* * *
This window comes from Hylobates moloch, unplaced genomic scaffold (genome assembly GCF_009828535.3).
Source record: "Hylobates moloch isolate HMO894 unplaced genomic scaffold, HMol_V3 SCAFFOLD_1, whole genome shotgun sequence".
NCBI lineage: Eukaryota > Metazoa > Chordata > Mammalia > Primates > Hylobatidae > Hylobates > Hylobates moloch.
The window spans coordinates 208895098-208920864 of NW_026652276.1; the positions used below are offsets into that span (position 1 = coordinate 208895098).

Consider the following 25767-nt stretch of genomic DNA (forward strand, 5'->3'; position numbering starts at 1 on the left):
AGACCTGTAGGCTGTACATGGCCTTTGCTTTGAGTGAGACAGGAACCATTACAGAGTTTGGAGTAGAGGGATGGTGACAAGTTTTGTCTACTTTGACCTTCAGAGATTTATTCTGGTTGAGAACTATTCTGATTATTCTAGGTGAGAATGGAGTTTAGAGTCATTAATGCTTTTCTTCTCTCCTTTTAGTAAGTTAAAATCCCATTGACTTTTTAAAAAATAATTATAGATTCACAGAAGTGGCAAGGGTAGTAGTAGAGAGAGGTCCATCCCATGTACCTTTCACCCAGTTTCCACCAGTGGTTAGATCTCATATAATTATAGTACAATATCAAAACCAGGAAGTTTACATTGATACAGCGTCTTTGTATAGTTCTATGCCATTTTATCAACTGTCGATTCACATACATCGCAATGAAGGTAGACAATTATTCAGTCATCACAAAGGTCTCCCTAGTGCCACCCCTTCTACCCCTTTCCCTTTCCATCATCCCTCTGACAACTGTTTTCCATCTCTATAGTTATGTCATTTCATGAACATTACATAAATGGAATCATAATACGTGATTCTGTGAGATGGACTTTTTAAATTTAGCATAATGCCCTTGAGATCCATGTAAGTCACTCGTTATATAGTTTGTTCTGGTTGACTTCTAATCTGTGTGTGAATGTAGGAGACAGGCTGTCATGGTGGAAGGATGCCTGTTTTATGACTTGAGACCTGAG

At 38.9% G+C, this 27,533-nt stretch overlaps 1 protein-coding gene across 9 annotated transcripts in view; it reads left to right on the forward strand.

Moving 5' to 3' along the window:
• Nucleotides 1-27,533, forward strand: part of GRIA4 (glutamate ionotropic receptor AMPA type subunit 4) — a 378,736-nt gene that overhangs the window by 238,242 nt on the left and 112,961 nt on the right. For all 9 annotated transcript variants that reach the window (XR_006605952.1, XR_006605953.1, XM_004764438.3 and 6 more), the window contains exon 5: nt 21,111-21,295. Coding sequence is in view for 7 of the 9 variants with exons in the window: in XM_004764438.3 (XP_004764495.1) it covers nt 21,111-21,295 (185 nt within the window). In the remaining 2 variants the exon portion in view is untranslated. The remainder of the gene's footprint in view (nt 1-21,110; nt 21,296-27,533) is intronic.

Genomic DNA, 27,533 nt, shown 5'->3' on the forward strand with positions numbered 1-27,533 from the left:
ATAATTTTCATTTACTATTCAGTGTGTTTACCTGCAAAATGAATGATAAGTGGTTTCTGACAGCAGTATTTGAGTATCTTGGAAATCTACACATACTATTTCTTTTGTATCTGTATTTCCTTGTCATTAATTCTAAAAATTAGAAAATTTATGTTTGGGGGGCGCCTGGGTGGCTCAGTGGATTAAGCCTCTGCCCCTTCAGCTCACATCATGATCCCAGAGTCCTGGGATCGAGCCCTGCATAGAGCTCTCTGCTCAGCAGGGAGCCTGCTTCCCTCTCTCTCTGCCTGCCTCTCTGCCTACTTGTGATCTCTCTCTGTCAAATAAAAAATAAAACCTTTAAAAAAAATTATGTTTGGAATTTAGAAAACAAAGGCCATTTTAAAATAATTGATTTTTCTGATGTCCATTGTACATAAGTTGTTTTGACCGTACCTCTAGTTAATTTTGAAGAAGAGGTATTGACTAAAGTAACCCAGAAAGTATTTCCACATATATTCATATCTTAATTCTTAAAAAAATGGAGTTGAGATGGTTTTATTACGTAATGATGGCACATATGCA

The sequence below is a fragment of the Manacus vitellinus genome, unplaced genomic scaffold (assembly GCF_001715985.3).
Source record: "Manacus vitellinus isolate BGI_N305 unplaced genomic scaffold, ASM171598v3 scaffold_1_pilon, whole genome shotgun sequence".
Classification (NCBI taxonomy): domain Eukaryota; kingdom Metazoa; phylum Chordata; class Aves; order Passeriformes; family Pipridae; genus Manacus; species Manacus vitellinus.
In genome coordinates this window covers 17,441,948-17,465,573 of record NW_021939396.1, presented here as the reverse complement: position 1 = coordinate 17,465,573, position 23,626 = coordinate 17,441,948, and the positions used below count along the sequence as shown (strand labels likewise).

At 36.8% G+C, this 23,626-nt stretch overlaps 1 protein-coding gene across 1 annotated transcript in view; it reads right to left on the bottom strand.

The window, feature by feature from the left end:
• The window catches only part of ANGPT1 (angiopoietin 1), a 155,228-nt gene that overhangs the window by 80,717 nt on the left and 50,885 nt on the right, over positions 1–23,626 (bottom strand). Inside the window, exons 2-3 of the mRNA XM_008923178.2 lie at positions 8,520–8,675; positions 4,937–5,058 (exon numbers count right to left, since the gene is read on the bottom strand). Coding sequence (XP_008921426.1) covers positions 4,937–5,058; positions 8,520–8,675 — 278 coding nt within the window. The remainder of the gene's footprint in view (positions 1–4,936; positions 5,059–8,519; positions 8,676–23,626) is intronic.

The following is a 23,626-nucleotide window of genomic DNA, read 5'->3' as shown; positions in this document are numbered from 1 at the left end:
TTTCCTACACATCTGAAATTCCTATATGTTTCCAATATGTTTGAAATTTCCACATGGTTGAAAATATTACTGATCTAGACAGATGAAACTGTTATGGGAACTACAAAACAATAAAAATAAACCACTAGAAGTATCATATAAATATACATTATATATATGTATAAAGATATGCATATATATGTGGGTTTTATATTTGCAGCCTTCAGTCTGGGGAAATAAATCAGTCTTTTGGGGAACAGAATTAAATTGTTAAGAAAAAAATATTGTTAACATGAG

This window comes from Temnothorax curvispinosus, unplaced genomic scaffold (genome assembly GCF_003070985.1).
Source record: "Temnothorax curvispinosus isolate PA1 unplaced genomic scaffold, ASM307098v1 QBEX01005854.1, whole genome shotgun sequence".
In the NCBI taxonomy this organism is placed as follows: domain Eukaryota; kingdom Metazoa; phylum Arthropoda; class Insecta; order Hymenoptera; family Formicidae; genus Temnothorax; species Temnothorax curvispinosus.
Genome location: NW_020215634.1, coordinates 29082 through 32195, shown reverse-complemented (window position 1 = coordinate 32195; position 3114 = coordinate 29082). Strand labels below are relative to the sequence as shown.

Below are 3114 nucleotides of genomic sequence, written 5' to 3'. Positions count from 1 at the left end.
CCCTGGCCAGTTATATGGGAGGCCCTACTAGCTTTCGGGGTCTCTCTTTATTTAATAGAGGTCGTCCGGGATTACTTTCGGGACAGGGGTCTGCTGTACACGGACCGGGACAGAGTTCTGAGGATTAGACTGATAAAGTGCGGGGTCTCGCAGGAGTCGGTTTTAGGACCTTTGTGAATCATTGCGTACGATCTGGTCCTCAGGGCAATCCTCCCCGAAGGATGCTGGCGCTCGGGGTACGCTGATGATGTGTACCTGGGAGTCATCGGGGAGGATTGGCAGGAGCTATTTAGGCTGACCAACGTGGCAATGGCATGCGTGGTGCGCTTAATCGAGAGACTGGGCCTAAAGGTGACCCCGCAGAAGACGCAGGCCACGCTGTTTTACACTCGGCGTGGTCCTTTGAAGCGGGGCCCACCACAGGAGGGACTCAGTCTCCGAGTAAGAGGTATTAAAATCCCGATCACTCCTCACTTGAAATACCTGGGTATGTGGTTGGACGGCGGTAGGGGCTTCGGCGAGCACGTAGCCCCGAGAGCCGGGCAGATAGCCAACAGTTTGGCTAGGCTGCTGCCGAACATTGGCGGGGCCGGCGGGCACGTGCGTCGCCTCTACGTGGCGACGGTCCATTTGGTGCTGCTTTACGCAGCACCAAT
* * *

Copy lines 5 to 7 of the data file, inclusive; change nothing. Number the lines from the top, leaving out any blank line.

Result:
Consider the following 25767-nt stretch of genomic DNA (forward strand, 5'->3'; position numbering starts at 1 on the left):
AGACCTGTAGGCTGTACATGGCCTTTGCTTTGAGTGAGACAGGAACCATTACAGAGTTTGGAGTAGAGGGATGGTGACAAGTTTTGTCTACTTTGACCTTCAGAGATTTATTCTGGTTGAGAACTATTCTGATTATTCTAGGTGAGAATGGAGTTTAGAGTCATTAATGCTTTTCTTCTCTCCTTTTAGTAAGTTAAAATCCCATTGACTTTTTAAAAAATAATTATAGATTCACAGAAGTGGCAAGGGTAGTAGTAGAGAGAGGTCCATCCCATGTACCTTTCACCCAGTTTCCACCAGTGGTTAGATCTCATATAATTATAGTACAATATCAAAACCAGGAAGTTTACATTGATACAGCGTCTTTGTATAGTTCTATGCCATTTTATCAACTGTCGATTCACATACATCGCAATGAAGGTAGACAATTATTCAGTCATCACAAAGGTCTCCCTAGTGCCACCCCTTCTACCCCTTTCCCTTTCCATCATCCCTCTGACAACTGTTTTCCATCTCTATAGTTATGTCATTTCATGAACATTACATAAATGGAATCATAATACGTGATTCTGTGAGATGGACTTTTTAAATTTAGCATAATGCCCTTGAGATCCATGTAAGTCACTCGTTATATAGTTTGTTCTGGTTGACTTCTAATCTGTGTGTGAATGTAGGAGACAGGCTGTCATGGTGGAAGGATGCCTGTTTTATGACTTGAGACCTGAG

At 38.9% G+C, this 27,533-nt stretch overlaps 1 protein-coding gene across 9 annotated transcripts in view; it reads left to right on the forward strand.